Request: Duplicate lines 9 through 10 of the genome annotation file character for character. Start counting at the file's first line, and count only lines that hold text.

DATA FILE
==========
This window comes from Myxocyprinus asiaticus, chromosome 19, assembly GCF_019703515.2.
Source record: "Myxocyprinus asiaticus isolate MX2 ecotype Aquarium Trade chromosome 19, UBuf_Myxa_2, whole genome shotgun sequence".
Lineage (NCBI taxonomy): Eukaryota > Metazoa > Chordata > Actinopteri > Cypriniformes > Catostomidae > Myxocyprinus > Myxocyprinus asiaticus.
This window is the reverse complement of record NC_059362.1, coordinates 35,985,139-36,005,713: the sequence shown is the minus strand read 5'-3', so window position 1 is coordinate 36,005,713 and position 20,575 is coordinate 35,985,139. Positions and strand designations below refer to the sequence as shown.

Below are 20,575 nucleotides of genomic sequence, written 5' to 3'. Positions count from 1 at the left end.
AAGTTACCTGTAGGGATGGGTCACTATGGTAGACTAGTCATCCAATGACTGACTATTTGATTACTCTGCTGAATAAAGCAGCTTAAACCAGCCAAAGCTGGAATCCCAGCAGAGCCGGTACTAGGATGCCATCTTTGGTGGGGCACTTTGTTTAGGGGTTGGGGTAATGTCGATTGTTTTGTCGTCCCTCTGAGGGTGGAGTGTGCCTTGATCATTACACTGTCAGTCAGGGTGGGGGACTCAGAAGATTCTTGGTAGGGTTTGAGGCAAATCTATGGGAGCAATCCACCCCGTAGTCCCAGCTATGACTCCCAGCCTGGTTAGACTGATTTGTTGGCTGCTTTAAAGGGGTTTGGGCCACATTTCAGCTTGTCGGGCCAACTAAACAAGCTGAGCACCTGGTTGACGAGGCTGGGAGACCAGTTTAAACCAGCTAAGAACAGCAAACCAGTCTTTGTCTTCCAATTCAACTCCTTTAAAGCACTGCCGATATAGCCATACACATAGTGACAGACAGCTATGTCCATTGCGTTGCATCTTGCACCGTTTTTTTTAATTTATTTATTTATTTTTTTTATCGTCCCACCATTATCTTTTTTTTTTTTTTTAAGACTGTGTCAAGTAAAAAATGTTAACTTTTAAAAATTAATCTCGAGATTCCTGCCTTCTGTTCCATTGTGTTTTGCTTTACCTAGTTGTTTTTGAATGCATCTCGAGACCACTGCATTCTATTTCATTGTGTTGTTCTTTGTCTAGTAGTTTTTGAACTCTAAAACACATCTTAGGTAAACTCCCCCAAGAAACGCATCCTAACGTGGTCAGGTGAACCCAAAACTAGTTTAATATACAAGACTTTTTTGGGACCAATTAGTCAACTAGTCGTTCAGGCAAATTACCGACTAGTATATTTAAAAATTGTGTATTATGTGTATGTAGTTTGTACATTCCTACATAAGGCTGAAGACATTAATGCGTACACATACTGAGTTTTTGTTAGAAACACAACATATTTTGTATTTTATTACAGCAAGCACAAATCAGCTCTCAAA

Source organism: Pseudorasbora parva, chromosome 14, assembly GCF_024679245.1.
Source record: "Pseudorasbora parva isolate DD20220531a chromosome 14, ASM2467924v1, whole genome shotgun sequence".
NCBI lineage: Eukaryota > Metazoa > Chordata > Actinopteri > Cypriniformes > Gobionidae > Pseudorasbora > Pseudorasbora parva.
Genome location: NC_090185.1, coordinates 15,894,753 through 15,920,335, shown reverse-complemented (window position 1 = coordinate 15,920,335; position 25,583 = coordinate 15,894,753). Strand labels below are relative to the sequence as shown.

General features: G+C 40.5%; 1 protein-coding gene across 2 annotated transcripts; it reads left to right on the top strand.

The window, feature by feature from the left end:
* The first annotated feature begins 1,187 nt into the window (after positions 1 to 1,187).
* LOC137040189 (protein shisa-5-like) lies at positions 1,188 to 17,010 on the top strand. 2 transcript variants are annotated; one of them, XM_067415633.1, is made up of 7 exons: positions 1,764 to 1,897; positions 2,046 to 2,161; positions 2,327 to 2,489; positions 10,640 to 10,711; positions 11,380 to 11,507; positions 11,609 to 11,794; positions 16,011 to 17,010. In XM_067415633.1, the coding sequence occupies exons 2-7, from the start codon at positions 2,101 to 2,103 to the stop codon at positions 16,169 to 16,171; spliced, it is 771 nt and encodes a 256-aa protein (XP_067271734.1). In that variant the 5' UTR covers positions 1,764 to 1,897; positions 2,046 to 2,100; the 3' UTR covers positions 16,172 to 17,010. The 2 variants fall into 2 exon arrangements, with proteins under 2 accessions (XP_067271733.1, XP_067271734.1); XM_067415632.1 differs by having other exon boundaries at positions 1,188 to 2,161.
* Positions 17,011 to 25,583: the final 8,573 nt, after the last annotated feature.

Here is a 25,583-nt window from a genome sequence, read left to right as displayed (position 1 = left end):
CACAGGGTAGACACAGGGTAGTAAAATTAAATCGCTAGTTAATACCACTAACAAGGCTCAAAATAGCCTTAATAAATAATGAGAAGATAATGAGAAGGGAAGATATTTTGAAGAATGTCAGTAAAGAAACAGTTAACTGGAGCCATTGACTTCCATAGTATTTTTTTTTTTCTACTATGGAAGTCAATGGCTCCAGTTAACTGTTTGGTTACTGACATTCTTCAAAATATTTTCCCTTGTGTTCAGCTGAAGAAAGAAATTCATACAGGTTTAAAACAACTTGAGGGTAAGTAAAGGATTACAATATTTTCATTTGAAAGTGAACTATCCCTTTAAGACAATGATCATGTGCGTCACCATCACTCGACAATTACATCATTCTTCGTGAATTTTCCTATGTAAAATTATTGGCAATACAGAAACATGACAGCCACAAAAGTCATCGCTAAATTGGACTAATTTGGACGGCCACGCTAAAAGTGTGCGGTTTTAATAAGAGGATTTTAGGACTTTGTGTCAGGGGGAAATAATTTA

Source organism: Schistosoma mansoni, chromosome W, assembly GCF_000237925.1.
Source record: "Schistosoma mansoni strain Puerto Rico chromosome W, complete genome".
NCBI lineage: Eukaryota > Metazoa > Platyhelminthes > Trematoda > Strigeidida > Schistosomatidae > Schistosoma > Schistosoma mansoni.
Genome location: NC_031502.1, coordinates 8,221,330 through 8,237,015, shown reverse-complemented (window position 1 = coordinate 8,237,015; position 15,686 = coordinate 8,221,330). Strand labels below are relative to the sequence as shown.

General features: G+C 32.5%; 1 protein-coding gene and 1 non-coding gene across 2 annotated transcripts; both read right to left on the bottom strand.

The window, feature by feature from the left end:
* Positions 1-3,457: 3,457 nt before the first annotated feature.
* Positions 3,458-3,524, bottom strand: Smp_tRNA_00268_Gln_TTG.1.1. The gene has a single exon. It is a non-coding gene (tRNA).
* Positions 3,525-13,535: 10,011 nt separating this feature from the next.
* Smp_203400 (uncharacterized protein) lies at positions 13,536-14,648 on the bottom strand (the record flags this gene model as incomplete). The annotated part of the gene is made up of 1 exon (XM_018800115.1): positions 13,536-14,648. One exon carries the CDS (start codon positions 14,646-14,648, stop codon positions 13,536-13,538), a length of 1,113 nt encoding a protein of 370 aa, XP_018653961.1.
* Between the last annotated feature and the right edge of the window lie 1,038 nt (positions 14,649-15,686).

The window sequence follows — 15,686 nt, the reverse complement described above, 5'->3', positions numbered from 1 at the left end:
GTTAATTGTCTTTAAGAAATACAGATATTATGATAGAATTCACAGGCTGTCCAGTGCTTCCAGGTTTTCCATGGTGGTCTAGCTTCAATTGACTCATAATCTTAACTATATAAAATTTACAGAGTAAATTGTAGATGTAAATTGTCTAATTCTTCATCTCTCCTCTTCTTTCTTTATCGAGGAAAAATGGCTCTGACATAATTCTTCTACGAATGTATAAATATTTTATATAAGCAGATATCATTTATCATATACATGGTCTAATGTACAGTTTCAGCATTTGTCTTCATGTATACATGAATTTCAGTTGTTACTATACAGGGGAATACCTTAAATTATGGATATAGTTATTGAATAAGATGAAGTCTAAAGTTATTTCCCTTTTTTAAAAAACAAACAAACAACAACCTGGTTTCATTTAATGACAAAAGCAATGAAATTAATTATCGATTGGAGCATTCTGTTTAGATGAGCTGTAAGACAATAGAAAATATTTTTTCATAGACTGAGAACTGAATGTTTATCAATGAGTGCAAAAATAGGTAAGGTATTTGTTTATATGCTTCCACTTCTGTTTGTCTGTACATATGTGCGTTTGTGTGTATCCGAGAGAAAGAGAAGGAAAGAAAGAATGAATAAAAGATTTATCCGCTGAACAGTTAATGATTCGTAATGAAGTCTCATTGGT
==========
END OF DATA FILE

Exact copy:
NCBI lineage: Eukaryota > Metazoa > Chordata > Actinopteri > Cypriniformes > Gobionidae > Pseudorasbora > Pseudorasbora parva.
Genome location: NC_090185.1, coordinates 15,894,753 through 15,920,335, shown reverse-complemented (window position 1 = coordinate 15,920,335; position 25,583 = coordinate 15,894,753). Strand labels below are relative to the sequence as shown.